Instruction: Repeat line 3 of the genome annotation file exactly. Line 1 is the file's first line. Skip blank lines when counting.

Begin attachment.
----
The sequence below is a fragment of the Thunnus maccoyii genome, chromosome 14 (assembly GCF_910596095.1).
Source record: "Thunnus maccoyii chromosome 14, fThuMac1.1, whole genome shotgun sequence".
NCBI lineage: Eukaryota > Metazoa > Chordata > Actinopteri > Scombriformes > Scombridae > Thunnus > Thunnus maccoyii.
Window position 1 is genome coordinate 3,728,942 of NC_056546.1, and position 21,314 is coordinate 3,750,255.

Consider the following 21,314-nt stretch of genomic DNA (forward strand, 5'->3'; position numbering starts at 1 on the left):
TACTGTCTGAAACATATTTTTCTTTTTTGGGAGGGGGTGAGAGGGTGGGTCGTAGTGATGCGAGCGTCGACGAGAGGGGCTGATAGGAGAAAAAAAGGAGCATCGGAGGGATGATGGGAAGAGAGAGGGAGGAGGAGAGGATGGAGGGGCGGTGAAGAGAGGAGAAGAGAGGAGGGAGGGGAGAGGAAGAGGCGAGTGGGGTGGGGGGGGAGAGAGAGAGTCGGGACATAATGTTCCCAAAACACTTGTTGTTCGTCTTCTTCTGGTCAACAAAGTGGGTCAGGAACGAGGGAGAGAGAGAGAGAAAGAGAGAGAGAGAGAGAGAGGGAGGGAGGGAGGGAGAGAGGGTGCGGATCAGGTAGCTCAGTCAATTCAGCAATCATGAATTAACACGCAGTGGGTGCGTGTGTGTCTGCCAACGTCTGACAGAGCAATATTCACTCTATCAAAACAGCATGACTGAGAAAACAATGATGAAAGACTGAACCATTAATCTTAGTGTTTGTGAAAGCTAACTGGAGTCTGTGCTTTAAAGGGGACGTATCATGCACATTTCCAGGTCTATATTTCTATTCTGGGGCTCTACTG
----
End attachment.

NCBI lineage: Eukaryota > Metazoa > Chordata > Actinopteri > Scombriformes > Scombridae > Thunnus > Thunnus maccoyii.